Theresa has proposed three films (see below) for us to watch this month. Nominations have now closed and the overwhelming favourite was … Rembetiko.
We had to purchase the DVD of the film (the version available on YouTube is unsuitable for watching on the silver screen) and so we shall be asking for a €2 contribution to defray the cost.
A discussion about the film has often been mooted but has proved difficult to arrange. On this occasion we propose to have a five minute break at the end of the film. Those who wish to leave can do so during the break, but for those who would like to stay and discuss the film we will rearrange the chairs and provide wine and nibbles to ensure a convivial atmosphere for discussion.
Brian and Charles
Brian is a lonely inventor in rural Wales who spends his days building quirky, unconventional contraptions that seldom work. Undeterred by his lack of success, he soon attempts his biggest project yet. Using a washing machine and various spare parts, he invents Charles, an artificial intelligence robot that learns English from a dictionary and has an obsession with cabbages. Rebetiko
The story of a group of Rembetes, singers and musicians of the Greek equivalent to the blues, in the early decades of the 20th century, seen through the eyes of a young female singer. Unfortunately (as you can see), I’m unable to embed a YouTube clip from the film – but you should be able to click and visit the clip yourself. The Woman King
In the 1800s, a group of all-female warriors protects the African kingdom of Dahomey with skills and fierceness unlike anything the world has ever seen. Faced with a new threat, Gen. Nanisca trains the next generation of recruits to fight against a foreign enemy that’s determined to destroy their way of life.
Chris has proposed three films (see below) for us to watch this month. Please nominate the film of your choice by posting a comment below on this page. Nominations close on 15th April.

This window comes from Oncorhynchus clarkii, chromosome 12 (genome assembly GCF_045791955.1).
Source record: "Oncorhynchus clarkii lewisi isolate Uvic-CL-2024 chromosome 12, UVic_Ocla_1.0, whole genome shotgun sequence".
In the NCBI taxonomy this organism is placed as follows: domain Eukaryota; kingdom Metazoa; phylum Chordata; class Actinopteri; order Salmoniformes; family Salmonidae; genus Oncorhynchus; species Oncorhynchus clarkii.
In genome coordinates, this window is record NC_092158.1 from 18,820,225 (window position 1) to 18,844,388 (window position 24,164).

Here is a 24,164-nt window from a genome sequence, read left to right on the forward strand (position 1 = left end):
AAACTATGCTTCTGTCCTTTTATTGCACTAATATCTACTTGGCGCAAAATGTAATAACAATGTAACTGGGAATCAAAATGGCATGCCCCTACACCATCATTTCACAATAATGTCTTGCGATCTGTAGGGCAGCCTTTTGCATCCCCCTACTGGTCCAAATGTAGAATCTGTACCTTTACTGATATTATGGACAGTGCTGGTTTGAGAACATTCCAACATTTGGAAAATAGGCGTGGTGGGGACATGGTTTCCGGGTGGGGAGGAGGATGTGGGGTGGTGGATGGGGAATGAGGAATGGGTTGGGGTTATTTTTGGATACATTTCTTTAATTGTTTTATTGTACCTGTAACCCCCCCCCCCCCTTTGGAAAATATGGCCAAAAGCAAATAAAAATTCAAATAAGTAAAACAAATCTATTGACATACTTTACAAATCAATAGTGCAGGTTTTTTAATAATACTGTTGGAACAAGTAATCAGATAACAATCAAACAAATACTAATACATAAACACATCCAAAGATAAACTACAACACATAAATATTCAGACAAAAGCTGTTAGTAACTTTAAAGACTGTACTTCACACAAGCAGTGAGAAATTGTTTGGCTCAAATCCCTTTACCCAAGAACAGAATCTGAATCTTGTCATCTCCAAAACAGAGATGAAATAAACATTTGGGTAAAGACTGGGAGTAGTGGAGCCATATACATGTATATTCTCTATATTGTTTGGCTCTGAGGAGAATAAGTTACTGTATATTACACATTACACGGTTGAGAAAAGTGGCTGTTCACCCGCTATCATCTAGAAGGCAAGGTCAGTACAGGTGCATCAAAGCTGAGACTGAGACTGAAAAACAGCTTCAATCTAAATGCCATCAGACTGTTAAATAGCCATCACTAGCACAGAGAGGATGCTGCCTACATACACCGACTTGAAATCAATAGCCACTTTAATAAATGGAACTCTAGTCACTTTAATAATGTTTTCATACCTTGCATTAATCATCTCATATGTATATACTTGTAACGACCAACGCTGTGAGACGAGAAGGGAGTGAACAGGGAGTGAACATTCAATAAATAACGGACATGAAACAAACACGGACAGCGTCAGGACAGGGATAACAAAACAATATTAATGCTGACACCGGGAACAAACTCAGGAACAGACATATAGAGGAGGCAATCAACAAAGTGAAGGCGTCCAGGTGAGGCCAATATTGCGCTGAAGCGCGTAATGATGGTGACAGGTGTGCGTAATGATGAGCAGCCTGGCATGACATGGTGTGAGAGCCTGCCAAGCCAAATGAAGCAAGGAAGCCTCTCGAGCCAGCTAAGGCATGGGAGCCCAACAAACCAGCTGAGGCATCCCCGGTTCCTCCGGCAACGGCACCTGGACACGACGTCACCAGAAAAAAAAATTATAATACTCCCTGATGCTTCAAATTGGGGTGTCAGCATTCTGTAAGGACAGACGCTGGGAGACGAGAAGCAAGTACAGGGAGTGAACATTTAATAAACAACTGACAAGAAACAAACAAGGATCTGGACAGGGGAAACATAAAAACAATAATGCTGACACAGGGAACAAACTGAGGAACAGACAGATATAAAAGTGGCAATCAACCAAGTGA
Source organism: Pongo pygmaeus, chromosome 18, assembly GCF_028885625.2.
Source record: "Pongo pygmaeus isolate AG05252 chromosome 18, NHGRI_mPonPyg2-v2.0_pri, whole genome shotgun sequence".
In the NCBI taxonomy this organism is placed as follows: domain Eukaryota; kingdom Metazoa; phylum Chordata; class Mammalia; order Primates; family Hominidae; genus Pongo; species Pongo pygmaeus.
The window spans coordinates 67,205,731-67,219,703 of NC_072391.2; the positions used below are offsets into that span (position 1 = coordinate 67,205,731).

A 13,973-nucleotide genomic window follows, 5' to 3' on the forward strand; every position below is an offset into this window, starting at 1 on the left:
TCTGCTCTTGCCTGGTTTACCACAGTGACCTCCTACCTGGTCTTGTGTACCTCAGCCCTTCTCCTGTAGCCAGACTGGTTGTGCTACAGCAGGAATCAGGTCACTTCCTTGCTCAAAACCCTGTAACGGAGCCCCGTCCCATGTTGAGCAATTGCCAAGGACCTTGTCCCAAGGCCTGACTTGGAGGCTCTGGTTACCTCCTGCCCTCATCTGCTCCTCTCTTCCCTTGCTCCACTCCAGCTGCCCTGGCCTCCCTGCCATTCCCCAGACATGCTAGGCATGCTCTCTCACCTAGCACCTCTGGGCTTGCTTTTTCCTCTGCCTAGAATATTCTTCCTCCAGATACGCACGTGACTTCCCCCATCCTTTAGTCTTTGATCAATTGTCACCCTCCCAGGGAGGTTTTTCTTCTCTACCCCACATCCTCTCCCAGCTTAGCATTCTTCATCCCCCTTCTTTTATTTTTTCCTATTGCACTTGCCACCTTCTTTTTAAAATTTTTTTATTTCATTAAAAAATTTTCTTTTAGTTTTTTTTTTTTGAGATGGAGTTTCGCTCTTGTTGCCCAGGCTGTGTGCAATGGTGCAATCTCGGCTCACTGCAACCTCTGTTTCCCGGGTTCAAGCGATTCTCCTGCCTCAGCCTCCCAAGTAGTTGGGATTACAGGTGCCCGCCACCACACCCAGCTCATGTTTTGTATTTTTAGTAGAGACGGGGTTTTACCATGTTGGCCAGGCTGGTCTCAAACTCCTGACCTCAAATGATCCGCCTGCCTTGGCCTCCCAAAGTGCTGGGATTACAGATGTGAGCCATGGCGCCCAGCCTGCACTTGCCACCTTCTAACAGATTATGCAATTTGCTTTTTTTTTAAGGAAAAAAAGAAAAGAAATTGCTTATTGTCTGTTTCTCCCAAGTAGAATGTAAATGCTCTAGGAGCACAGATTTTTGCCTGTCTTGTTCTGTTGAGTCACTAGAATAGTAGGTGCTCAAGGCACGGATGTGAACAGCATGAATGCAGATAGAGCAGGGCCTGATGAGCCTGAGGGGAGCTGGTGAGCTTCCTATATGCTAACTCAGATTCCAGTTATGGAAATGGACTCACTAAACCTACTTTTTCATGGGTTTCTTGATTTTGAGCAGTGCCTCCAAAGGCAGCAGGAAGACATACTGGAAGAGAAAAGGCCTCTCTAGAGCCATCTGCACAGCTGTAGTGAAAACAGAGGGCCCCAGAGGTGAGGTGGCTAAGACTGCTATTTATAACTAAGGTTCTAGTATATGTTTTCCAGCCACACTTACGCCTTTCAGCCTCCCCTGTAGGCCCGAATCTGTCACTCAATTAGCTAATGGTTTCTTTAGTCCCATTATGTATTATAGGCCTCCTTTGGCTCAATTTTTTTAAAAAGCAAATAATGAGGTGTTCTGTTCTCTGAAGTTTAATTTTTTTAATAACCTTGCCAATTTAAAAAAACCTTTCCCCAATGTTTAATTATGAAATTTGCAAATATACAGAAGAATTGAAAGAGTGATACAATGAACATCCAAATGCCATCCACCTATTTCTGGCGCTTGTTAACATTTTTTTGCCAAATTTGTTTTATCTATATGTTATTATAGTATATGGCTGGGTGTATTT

As an optional extra we can meet for an after-film discussion the following afternoon at 15:00 at Hades in Agios Nikolaos.
Catherine Called Birdy
The year? 1290. In the Medieval English village of Stonebridge, Lady Catherine (known as Birdy) is the youngest child of Lord Rollo and the Lady Aislinn. Her playground is Stonebridge Manor, a house that, like the family, has seen better days. Financially destitute and utterly greedy, Rollo sees his daughter as his path out of financial ruin by marrying her off to a wealthy man for money and land. But Birdy, like all the great teen heroines, is spirited, clever and adventurous – and ready to put off any suitor that comes calling in increasingly ingenious ways. Her imagination, defiance and deep belief in her own right to independence put her on a collision course with her parents. When the most vile suitor of all arrives, they are presented with the ultimate test of love for their daughter. Young Frankenstein
A young neurosurgeon (Gene Wilder) inherits the castle of his grandfather, the famous Dr. Victor von Frankenstein. In the castle he finds a funny hunchback called Igor, a pretty lab assistant named Inga and the old housekeeper, frau Blucher -iiiiihhh!-. Young Frankenstein believes that the work of his grandfather is only crap, but when he discovers the book where the mad doctor described his reanimation experiment, he suddenly changes his mind… The Straight Story
A retired farmer and widower in his 70s, Alvin Straight (Richard Farnsworth) learns one day that his distant brother Lyle (Harry Dean Stanton) has suffered a stroke and may not recover. Alvin is determined to make things right with Lyle while he still can, but his brother lives in Wisconsin, while Alvin is stuck in Iowa with no car and no driver’s license. Then he hits on the idea of making the trip on his old lawnmower, thus beginning a picturesque and at times deeply spiritual odyssey.